Swing State Pres

Tuesday, October 9, 2012

The Take From the Other Side of the Street (October 9, 2012)

In an attempt to be a little "fair and balanced," I've asked my childhood friend Dave Loveday to give me his take on the post-debate environment.  Dave is a veteran professional political operative in the Chicago area and, yes, a Republican.  Dave offers these thoughts....

There you go again.
Many political observers and spin masters believe that Obama cannot lose his re-election to some throw-back candidate, to a relic from the Fifties.  Sure, the economy is in struggling shape, and we’ve come to realize we have serious problems in the Middle East.  But this man can’t lose to a stiff traditional Republican.  Not unless something transforming comes along, like, well … like a blowout debate performance.
We all know Ronald Reagan used his “there you go again” line to great effect in 1980 when he faced off against the incumbent president of his time.  But it almost feels like that phrase is something political history itself is saying today.
There you go again, America.  Jimmy Carter first.  Barack Obama now?
Around a month from the election in 1980, Jimmy Carter in polls was running around 45 percent.  He ended up five points lower than that artificial high when all the votes were counted on election night.  Ronald Reagan, meanwhile, ended up ten points higher.
This may go against everything conventional wisdom holds, but there is a powerful argument that Mitt Romney is in a stronger position today than Reagan was at this point in his own election.
Despite all the stories for weeks that Obama should be measuring for new drapes, today the talk is how poor of a campaign he has and the loss of the momentum.  It is Barack Obama who has only a few weeks to turn a giant ship around and try to regain the momentum.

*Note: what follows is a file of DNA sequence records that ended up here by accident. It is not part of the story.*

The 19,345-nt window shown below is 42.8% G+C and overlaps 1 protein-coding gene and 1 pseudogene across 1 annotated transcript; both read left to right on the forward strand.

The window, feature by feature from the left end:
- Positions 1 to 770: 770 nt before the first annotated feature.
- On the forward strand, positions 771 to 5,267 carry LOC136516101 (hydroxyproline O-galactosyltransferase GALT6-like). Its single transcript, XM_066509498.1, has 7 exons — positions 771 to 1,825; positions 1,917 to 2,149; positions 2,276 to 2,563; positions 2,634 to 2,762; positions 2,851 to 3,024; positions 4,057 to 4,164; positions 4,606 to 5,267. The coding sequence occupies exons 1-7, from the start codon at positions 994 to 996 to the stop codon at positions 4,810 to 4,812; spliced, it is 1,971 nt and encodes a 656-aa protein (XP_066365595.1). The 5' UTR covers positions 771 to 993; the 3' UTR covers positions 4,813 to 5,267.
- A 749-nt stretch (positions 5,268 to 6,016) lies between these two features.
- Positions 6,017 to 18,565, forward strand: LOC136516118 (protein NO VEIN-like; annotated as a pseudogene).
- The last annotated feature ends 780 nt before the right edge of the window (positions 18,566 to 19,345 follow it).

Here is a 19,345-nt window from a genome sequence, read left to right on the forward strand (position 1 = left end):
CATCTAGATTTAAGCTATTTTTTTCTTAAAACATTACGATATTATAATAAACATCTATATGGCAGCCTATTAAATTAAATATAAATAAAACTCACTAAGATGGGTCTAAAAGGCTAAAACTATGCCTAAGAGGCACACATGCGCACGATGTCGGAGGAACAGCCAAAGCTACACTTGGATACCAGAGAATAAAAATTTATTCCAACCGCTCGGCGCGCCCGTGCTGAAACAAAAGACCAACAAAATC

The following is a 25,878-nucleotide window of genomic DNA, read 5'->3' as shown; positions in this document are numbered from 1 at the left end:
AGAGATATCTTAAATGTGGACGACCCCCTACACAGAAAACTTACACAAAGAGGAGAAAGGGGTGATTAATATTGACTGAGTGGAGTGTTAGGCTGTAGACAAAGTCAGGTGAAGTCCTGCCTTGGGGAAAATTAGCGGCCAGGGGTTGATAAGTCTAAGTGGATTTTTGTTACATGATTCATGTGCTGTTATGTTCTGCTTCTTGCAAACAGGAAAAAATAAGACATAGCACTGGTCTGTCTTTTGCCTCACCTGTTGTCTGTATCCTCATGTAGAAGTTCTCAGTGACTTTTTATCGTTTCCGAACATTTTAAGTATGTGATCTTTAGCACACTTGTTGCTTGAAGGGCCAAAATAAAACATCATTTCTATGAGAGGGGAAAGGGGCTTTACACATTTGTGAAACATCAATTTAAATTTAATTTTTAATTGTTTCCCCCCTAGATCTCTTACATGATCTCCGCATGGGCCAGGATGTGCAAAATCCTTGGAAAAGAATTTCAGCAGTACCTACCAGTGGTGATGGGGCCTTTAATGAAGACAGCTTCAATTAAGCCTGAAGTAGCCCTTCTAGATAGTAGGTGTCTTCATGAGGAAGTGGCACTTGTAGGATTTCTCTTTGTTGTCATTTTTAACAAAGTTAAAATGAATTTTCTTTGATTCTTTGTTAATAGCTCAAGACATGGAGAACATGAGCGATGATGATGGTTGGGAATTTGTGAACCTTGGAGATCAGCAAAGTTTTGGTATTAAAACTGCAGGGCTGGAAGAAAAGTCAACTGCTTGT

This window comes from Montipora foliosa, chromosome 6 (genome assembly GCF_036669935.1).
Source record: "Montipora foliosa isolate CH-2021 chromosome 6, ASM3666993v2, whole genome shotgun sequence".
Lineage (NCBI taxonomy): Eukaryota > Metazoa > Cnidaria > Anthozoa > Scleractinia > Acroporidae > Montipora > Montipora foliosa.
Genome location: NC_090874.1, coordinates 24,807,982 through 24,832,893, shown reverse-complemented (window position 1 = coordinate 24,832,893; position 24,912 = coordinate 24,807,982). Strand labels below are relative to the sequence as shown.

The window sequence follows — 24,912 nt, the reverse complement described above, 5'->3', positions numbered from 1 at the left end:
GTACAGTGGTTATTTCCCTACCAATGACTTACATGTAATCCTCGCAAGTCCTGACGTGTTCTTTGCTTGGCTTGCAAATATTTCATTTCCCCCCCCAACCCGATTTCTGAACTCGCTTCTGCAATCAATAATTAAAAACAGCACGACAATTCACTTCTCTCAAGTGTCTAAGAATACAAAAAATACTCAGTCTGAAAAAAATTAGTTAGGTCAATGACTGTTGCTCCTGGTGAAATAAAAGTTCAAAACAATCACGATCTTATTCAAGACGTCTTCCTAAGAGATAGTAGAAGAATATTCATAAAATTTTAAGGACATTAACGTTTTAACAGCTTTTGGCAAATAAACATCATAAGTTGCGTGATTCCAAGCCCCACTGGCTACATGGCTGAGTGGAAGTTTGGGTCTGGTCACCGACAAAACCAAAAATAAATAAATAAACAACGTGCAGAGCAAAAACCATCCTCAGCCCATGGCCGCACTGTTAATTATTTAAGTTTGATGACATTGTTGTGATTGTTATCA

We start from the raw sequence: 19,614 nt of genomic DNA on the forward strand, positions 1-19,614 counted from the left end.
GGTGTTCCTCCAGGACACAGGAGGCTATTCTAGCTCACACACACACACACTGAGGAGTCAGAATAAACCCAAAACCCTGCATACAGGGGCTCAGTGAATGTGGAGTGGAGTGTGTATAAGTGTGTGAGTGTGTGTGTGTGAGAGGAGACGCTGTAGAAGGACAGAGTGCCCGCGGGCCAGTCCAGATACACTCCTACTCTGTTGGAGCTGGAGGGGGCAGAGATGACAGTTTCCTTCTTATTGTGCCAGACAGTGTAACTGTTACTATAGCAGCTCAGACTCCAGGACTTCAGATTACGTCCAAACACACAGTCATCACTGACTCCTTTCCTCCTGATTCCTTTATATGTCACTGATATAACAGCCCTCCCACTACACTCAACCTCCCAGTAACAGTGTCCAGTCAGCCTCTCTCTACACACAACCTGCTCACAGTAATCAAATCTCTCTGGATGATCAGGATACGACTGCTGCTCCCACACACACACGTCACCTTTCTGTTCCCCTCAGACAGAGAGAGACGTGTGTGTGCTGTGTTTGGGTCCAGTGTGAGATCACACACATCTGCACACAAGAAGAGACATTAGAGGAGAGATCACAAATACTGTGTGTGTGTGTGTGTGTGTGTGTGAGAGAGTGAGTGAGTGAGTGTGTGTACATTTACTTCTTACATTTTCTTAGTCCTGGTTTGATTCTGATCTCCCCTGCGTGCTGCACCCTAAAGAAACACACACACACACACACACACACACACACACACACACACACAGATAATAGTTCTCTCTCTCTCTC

Here is one of the factors that puts Obama’s re-election in so much danger.  As early voting begins, virtually every piece of evidence shows Republican enthusiasm rising and Democrat energy flagging.  The first debate had a lot to do with that.  But it’s also a natural effect of the race going back to where it was for the year or more before the conventions.
Many pollsters are showing Romney starting to get a big advantage among independent voters.  This alone strongly suggests where the partisan gap will end up.  Non-affiliated voters tend to lean toward the eventual winner.  They are especially attuned to winning and convincing arguments. 

For the past few weeks, most polls have suggested Democrats will have as big an advantage this year as they did in 2008.  Can anyone seriously believe that will be the case when it’s all over, that in November we’ll see something on the order of a D+8 advantage?  The fact that so many spin-masters and surrogates questioned Obama after his mediocre performance goes to prove the thinness of his support.
The media will try to resuscitate Obama in the next few weeks.  But something terrible happened for those on the Democrat side.  After the Obama campaign spent hundreds of millions of dollars attacking Romney and painting him in a negative light with negative campaign commercials.  Millions upon millions of voters – unfiltered by reporters and TV ads – got to watch and judge the two candidates directly. They saw the real Mitt Romney.
And unlike in 1980, they will see the candidates again, two more times.  And as people make up their minds for themselves … well – here we go again?

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